The population of Casa Grande has steadily grown throughout the years. In 1880, the population was 33. It wasn’t until the 1930s that the population reached more than one thousand. In the 1950 census, the population was a little over 4000. That number doubled in 10 years to 8,311 and then to steadily grown throughout the years. By 2000 the population had grown to 25,224. Over the next 10 years, there was another large increase in the population. As of the 2010 census, there were more than 48,000 residents in this city.


The climate of Casa Grande is dry desert, like most of the State of Arizona. Each year, an average of ten inches of rain fall. The majority of this precipitation comes during monsoon season when storms blow north from the Sea of Cortez. Temperatures can reach as high as 116 degrees Fahrenheit in July. The coldest temperatures are reached in January. It sometimes is 38 degrees Fahrenheit during cold January nights.  On average, Casa Grande has 295 sunny days which is 90 more than the US average.

Moonsoon clouds in Casa Grande, Arizona

Casa Grande Monsoon

Casa Grande is famous for its beautiful sunsets.

Sunset In Casa Grande, AZ

Sunset In Casa Grande, AZ


In the past, the economy of Casa Grande was fueled by farming. Dairy and cotton were important in the early years of the city. However, most residents of the city now live in Casa Grande but commute to work in either Phoenix or Tucson. Because of this, most local business growth has been in the service area.

The average household’s income has risen substantially in the past several years. In 2000, that average household income was $32,212 but at the 2010 Census, it had risen to $44,707. However, average household income levels in Casa Grande are still lower than the Arizona average of $48,510. The average per capita income is $22,396 currently which has risen from the average per capita income of $15,917 in 2000.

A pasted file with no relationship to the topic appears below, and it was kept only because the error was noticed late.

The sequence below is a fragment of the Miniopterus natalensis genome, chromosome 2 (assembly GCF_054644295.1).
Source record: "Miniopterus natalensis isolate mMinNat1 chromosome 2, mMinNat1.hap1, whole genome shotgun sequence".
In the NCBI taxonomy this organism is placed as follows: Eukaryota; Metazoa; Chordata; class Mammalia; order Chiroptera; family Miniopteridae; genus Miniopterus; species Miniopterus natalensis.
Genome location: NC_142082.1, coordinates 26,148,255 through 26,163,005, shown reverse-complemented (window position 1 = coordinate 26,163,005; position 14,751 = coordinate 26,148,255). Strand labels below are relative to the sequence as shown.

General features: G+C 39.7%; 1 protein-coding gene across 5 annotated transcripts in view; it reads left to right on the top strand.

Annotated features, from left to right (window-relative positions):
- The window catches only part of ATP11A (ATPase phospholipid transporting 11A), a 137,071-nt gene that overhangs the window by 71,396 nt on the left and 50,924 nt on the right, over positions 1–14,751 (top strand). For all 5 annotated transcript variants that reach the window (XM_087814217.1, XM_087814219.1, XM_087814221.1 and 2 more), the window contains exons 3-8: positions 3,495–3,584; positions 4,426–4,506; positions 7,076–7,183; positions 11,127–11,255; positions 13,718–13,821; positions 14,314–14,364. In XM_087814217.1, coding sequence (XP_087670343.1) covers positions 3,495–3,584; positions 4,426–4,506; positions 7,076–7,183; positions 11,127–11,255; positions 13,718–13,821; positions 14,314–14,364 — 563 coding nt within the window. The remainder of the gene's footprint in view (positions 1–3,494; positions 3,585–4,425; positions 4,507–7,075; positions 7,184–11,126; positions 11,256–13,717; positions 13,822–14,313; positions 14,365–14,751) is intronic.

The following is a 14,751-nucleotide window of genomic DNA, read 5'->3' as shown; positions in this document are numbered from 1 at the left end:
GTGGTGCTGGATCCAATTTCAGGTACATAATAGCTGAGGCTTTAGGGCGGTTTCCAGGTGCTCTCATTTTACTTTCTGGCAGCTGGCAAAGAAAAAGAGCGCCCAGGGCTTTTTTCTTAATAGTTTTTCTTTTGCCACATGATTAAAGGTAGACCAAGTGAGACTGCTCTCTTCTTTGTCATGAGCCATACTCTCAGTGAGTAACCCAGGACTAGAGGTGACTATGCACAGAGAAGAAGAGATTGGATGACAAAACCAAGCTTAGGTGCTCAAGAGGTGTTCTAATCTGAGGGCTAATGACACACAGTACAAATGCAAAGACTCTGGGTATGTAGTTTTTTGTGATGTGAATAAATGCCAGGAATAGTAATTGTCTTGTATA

The largest employers in Casa Grande are its school district and the Medical Center followed by Walmart, Bezel Corporation, Frito-Lay, the City of Casa Grande, and Abbot Laboratories.

Real Estate

The median sales price is $146,250, median price per square foot is $83, and the median rent per month is $1,100. 73% of residents own vs. rent. Real estate prices were skyrocketing in 2007 and 2008 as there were rumors that Casa Grande would eventually connect to Phoenix, AZ. After 2008, real estate prices have declined. Casa Grande’s real estate market experienced a two percent decline this year.


The public schooling system in Casa Grande is broken into three different schools: elementary school for kindergarten to fifth grade, middle school for sixth to eighth grade, and high school for ninth to twelfth grade. There are nine public elementary schools, three public middle schools, three public high schools. Where one lives within Casa Grande dictates which schools one’s children attend. There are also two private schools and two colleges in Casa Grande.


Due to the undeveloped part of the state that Casa Grande lies, land is cheap so intern there are many parks and trails. In 2005, the City Council conducted a survey of all of the trails in and around Casa Grande and made a master map.

There are seven Reservable Parks in the city:

  • Carr McNatt Park
  • Ed Hooper Rodeo Park
  • Dave White Regional Park
  • North Mountain Park
  • O’Niel Park
  • Peart Park
  • Villago Community Park


Located north of the city at 3225 N Lear Ave is the Casa Grande Municipal Airport. The airport has one runway which is 100 feet wide and 5,200 long, land for hangers to be built, and a terminal with offices, bathrooms, showers and a pilot briefing room. There are now landing towers, easy access to airport, plenty of ramp space, close to casinos/shopping, and no landing fees.

Birds eye view of Casa Grande Municipal Airport

Birds eye view of Casa Grande Municipal Airport

Medical Service Locations

Casa Grande has three urgent care locations and one hospital. The hospital is Banner Casa Grande Medical Center. Services at the hospital include: anticoagulation, behavior health and mental health, diabetes, emergency, endoscopy, gastroenterology, heart, imaging, intensive care, maternity, sleep medicine, sports medicine, surgery and transplants.